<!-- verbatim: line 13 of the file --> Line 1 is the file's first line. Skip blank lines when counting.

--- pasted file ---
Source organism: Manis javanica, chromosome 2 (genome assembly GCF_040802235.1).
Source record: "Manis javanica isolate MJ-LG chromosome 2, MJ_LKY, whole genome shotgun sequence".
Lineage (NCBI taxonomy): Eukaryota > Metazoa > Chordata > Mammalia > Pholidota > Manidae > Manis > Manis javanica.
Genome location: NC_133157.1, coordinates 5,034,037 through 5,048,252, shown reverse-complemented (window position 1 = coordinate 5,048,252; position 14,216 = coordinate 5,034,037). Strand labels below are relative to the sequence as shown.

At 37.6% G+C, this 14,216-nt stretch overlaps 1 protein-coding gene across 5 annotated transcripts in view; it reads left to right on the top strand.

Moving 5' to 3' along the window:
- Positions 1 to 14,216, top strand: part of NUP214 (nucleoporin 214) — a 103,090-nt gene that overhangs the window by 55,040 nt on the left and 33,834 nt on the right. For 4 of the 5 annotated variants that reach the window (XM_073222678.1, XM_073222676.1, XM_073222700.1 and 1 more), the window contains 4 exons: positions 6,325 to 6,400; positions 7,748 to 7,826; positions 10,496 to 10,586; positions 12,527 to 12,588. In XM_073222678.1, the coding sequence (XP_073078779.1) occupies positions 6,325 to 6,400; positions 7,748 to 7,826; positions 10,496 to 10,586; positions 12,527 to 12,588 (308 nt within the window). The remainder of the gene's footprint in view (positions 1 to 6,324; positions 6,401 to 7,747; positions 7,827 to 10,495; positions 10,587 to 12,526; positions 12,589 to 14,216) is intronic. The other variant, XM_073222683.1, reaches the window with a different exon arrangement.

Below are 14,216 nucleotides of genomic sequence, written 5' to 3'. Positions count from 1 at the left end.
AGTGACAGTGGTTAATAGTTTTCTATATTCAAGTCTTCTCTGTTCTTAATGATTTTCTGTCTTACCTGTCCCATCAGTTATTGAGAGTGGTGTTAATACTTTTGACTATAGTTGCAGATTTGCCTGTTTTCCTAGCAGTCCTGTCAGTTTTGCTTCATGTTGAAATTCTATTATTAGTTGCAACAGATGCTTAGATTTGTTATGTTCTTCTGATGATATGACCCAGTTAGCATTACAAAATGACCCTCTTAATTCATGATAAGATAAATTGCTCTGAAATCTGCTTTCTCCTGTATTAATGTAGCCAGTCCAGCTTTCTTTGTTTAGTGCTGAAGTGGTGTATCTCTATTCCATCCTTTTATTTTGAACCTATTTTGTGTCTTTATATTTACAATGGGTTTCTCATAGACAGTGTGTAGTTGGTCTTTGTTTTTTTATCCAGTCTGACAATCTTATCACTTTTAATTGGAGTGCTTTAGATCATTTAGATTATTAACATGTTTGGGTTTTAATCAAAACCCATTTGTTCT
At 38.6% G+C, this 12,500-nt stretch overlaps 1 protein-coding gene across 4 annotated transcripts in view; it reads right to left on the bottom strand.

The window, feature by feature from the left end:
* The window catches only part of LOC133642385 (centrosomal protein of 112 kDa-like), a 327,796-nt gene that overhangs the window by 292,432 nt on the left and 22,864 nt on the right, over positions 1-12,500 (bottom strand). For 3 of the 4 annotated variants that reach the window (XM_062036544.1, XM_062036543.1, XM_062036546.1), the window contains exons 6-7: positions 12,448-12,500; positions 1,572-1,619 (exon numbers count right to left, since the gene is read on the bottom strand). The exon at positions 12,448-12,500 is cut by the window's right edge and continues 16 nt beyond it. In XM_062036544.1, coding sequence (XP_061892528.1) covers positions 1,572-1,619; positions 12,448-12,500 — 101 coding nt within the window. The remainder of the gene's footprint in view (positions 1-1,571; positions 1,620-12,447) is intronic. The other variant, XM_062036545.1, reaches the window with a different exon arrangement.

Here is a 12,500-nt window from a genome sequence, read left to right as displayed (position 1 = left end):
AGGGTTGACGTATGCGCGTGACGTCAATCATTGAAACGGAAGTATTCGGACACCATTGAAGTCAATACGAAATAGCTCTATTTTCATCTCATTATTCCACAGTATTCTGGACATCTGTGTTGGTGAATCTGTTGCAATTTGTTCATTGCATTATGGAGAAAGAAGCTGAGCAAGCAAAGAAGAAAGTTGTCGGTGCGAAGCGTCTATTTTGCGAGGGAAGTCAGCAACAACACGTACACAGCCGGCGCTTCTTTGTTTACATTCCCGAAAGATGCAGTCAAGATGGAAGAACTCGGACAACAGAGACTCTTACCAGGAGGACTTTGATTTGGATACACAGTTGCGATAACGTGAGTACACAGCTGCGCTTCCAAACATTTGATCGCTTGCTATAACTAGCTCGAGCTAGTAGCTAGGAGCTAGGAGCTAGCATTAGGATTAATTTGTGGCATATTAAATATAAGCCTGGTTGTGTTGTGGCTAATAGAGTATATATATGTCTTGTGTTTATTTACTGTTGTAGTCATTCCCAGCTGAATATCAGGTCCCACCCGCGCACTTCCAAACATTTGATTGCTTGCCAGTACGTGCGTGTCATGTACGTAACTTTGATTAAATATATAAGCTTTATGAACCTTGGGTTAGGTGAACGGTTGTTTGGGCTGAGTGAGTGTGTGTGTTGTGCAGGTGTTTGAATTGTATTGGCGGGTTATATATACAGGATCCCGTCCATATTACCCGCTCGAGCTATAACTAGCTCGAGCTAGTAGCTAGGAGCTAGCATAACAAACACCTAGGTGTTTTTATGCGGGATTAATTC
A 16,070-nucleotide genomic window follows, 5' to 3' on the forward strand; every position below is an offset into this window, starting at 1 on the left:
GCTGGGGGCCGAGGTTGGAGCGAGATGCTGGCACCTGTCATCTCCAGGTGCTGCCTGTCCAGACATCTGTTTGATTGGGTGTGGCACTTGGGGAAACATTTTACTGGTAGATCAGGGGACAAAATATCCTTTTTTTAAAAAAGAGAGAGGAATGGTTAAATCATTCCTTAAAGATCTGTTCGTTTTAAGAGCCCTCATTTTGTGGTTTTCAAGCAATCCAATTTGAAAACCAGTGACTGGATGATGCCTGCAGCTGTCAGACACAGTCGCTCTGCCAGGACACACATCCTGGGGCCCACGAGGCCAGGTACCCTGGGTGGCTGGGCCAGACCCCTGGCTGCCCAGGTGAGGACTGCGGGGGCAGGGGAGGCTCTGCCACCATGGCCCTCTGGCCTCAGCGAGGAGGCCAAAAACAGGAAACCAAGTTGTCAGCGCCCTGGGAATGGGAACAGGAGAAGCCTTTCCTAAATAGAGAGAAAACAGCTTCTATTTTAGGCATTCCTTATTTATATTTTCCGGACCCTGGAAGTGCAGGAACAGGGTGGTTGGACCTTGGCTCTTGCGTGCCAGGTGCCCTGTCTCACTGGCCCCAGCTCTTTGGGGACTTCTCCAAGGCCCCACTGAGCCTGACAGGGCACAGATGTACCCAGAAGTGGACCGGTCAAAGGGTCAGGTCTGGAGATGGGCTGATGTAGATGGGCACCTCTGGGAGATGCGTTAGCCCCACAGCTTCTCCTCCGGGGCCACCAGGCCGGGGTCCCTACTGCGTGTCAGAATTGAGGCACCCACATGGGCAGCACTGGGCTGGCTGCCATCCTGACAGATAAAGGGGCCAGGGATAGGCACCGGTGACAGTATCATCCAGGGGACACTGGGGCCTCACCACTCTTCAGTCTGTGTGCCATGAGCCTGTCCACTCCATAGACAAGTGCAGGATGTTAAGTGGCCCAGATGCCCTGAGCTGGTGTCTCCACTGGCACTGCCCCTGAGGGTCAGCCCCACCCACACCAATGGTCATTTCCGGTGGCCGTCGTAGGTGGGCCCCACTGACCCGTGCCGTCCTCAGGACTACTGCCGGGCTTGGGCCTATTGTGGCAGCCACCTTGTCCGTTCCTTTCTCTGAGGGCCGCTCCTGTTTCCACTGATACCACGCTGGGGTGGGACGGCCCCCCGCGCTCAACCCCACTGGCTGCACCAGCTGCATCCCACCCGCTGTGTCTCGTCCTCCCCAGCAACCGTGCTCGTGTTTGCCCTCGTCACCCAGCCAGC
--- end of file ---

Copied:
Here is a 12,500-nt window from a genome sequence, read left to right as displayed (position 1 = left end):